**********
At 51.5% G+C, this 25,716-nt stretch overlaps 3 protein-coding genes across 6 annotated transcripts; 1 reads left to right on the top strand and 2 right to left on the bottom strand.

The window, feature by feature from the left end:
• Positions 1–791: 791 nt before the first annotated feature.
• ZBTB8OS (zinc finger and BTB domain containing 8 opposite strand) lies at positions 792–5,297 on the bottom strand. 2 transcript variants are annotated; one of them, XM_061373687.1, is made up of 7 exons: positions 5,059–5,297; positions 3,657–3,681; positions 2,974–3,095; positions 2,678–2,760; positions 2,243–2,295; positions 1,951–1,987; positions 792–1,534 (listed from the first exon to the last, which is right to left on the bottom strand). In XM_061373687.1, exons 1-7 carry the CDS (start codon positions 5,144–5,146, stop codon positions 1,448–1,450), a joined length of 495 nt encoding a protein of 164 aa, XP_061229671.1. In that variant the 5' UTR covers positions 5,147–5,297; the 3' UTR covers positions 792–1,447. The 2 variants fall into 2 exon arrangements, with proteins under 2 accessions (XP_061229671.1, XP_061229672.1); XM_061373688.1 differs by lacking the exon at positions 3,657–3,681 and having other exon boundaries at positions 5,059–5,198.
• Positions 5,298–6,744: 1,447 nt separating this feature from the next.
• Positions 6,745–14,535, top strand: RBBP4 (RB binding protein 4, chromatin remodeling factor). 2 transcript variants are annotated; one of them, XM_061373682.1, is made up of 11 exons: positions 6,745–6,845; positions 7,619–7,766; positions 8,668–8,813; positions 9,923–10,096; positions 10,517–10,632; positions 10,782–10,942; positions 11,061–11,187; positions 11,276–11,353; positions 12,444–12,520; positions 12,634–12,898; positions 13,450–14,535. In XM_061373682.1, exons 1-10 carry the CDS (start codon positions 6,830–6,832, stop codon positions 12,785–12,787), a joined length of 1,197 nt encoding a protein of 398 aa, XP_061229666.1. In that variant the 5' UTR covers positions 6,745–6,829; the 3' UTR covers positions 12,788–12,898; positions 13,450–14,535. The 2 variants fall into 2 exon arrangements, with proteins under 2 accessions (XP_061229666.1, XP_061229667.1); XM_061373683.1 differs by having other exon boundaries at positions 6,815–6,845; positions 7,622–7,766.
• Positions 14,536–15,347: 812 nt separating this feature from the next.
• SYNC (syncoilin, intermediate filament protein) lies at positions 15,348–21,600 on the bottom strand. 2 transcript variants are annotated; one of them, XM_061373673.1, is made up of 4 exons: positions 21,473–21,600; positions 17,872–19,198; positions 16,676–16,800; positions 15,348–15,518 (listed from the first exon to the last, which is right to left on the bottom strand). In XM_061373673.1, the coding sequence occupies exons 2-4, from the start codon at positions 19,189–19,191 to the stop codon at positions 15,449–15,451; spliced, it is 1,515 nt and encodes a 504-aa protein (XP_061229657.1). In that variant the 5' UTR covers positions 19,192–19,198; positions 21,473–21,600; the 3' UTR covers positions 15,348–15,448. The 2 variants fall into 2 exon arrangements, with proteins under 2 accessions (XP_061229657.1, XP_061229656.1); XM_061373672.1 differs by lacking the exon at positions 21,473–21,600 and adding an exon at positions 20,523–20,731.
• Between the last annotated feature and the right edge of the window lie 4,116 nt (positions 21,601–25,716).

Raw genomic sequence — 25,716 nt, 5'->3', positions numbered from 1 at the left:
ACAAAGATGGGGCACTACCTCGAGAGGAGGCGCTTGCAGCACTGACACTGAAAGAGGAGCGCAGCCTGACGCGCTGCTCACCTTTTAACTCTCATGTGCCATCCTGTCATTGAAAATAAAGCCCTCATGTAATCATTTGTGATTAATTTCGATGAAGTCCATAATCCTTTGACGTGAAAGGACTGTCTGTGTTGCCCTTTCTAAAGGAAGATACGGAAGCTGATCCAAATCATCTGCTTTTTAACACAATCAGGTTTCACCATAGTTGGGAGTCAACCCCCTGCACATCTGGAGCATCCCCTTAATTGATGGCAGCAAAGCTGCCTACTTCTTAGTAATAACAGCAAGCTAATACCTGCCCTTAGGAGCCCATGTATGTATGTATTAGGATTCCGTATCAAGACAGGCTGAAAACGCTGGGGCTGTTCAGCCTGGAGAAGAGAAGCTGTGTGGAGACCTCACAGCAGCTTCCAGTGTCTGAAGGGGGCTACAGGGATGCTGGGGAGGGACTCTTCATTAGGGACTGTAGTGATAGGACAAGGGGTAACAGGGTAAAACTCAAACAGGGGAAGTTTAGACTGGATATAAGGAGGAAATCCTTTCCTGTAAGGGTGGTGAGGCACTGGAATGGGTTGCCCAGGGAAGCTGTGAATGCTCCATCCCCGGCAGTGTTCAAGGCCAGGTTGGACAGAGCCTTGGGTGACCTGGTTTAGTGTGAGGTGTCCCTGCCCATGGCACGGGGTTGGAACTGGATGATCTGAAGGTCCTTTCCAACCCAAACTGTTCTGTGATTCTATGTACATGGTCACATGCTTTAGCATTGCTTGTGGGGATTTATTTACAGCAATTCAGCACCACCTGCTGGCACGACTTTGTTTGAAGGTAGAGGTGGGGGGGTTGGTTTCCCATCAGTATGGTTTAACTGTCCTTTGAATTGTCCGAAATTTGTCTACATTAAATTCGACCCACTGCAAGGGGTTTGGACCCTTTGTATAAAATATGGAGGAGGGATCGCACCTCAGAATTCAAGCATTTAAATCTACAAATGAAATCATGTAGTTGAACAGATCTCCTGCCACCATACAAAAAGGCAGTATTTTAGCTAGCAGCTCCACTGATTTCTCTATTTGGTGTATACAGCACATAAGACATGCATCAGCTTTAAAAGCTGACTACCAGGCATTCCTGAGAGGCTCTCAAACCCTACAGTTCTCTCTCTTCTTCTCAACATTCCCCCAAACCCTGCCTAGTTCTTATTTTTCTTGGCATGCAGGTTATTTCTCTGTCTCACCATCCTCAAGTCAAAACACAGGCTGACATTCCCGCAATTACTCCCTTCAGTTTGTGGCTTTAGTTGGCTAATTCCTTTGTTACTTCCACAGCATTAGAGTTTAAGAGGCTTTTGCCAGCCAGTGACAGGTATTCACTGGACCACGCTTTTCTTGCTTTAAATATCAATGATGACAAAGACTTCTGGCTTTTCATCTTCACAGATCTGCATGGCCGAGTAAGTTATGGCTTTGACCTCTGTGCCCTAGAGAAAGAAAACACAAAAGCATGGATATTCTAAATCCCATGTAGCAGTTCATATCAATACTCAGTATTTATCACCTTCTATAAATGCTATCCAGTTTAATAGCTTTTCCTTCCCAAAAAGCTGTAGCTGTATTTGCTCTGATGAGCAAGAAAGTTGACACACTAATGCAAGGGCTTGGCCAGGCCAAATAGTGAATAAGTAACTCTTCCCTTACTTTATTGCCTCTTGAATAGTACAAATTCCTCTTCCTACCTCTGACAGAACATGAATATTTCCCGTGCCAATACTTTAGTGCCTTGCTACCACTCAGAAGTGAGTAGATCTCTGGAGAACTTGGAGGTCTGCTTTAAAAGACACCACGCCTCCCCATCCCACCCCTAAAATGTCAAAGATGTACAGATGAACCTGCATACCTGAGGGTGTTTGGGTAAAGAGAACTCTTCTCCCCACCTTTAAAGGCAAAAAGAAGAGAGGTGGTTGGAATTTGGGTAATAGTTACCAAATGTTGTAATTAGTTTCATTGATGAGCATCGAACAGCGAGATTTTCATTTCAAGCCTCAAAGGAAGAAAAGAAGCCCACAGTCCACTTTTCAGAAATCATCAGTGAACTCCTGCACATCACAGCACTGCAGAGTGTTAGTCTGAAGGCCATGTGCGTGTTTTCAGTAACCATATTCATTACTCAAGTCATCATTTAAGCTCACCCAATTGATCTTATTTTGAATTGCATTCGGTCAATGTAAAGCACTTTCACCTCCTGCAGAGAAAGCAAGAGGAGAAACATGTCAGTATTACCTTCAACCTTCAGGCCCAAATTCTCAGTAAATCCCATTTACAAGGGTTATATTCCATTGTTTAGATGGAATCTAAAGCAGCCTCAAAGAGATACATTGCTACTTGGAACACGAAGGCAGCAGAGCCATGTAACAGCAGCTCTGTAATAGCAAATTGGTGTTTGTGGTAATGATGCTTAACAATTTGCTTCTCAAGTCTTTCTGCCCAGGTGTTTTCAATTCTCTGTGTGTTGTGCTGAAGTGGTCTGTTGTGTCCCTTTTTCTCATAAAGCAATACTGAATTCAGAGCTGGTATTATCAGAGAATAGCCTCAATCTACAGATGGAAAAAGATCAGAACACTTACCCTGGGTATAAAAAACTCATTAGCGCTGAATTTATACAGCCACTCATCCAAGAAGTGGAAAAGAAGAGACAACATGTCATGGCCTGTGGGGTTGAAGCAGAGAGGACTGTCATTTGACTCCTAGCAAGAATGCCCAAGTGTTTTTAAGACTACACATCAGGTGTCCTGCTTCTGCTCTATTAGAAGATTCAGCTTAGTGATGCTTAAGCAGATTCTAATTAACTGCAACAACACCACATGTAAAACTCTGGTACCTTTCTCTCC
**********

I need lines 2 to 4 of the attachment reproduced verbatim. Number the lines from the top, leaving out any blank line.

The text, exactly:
The window, feature by feature from the left end:
• Positions 1–791: 791 nt before the first annotated feature.
• ZBTB8OS (zinc finger and BTB domain containing 8 opposite strand) lies at positions 792–5,297 on the bottom strand. 2 transcript variants are annotated; one of them, XM_061373687.1, is made up of 7 exons: positions 5,059–5,297; positions 3,657–3,681; positions 2,974–3,095; positions 2,678–2,760; positions 2,243–2,295; positions 1,951–1,987; positions 792–1,534 (listed from the first exon to the last, which is right to left on the bottom strand). In XM_061373687.1, exons 1-7 carry the CDS (start codon positions 5,144–5,146, stop codon positions 1,448–1,450), a joined length of 495 nt encoding a protein of 164 aa, XP_061229671.1. In that variant the 5' UTR covers positions 5,147–5,297; the 3' UTR covers positions 792–1,447. The 2 variants fall into 2 exon arrangements, with proteins under 2 accessions (XP_061229671.1, XP_061229672.1); XM_061373688.1 differs by lacking the exon at positions 3,657–3,681 and having other exon boundaries at positions 5,059–5,198.